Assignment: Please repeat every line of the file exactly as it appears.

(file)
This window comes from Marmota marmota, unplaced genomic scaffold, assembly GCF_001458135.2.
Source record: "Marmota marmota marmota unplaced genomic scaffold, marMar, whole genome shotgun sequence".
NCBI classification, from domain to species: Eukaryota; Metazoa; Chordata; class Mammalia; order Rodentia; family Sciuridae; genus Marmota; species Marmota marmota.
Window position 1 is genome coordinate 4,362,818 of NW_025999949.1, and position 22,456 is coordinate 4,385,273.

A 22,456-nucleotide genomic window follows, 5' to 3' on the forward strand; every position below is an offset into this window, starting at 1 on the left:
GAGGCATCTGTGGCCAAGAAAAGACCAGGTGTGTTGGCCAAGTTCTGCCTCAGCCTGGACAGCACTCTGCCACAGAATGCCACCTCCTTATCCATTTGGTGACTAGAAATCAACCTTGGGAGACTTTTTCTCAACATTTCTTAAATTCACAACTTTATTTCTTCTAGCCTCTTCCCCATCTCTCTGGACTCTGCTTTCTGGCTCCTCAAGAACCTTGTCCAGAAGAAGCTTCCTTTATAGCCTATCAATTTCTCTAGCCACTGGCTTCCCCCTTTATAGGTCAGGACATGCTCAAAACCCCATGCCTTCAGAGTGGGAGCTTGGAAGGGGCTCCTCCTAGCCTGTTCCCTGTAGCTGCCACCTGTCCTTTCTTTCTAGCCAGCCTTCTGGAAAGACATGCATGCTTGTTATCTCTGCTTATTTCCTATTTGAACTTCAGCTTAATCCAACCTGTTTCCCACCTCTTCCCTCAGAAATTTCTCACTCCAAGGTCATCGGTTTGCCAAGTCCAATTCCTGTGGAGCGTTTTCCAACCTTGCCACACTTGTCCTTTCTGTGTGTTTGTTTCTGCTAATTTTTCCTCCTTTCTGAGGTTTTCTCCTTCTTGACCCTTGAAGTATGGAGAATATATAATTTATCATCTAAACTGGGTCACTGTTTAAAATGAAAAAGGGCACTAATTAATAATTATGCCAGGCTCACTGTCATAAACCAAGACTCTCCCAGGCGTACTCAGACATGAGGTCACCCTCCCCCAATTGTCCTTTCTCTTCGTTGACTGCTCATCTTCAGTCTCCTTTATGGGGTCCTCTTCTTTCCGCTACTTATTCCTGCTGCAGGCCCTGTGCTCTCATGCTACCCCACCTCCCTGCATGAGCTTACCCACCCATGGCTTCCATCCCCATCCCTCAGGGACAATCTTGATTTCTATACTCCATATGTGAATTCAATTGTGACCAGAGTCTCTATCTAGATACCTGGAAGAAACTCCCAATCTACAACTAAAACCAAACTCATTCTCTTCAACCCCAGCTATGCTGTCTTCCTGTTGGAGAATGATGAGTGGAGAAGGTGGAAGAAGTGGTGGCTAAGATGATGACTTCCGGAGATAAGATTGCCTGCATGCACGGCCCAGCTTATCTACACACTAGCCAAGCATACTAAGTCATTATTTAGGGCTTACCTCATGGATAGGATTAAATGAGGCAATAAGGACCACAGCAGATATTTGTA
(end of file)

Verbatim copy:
This window comes from Marmota marmota, unplaced genomic scaffold, assembly GCF_001458135.2.
Source record: "Marmota marmota marmota unplaced genomic scaffold, marMar, whole genome shotgun sequence".
NCBI classification, from domain to species: Eukaryota; Metazoa; Chordata; class Mammalia; order Rodentia; family Sciuridae; genus Marmota; species Marmota marmota.
Window position 1 is genome coordinate 4,362,818 of NW_025999949.1, and position 22,456 is coordinate 4,385,273.

A 22,456-nucleotide genomic window follows, 5' to 3' on the forward strand; every position below is an offset into this window, starting at 1 on the left:
GAGGCATCTGTGGCCAAGAAAAGACCAGGTGTGTTGGCCAAGTTCTGCCTCAGCCTGGACAGCACTCTGCCACAGAATGCCACCTCCTTATCCATTTGGTGACTAGAAATCAACCTTGGGAGACTTTTTCTCAACATTTCTTAAATTCACAACTTTATTTCTTCTAGCCTCTTCCCCATCTCTCTGGACTCTGCTTTCTGGCTCCTCAAGAACCTTGTCCAGAAGAAGCTTCCTTTATAGCCTATCAATTTCTCTAGCCACTGGCTTCCCCCTTTATAGGTCAGGACATGCTCAAAACCCCATGCCTTCAGAGTGGGAGCTTGGAAGGGGCTCCTCCTAGCCTGTTCCCTGTAGCTGCCACCTGTCCTTTCTTTCTAGCCAGCCTTCTGGAAAGACATGCATGCTTGTTATCTCTGCTTATTTCCTATTTGAACTTCAGCTTAATCCAACCTGTTTCCCACCTCTTCCCTCAGAAATTTCTCACTCCAAGGTCATCGGTTTGCCAAGTCCAATTCCTGTGGAGCGTTTTCCAACCTTGCCACACTTGTCCTTTCTGTGTGTTTGTTTCTGCTAATTTTTCCTCCTTTCTGAGGTTTTCTCCTTCTTGACCCTTGAAGTATGGAGAATATATAATTTATCATCTAAACTGGGTCACTGTTTAAAATGAAAAAGGGCACTAATTAATAATTATGCCAGGCTCACTGTCATAAACCAAGACTCTCCCAGGCGTACTCAGACATGAGGTCACCCTCCCCCAATTGTCCTTTCTCTTCGTTGACTGCTCATCTTCAGTCTCCTTTATGGGGTCCTCTTCTTTCCGCTACTTATTCCTGCTGCAGGCCCTGTGCTCTCATGCTACCCCACCTCCCTGCATGAGCTTACCCACCCATGGCTTCCATCCCCATCCCTCAGGGACAATCTTGATTTCTATACTCCATATGTGAATTCAATTGTGACCAGAGTCTCTATCTAGATACCTGGAAGAAACTCCCAATCTACAACTAAAACCAAACTCATTCTCTTCAACCCCAGCTATGCTGTCTTCCTGTTGGAGAATGATGAGTGGAGAAGGTGGAAGAAGTGGTGGCTAAGATGATGACTTCCGGAGATAAGATTGCCTGCATGCACGGCCCAGCTTATCTACACACTAGCCAAGCATACTAAGTCATTATTTAGGGCTTACCTCATGGATAGGATTAAATGAGGCAATAAGGACCACAGCAGATATTTGTA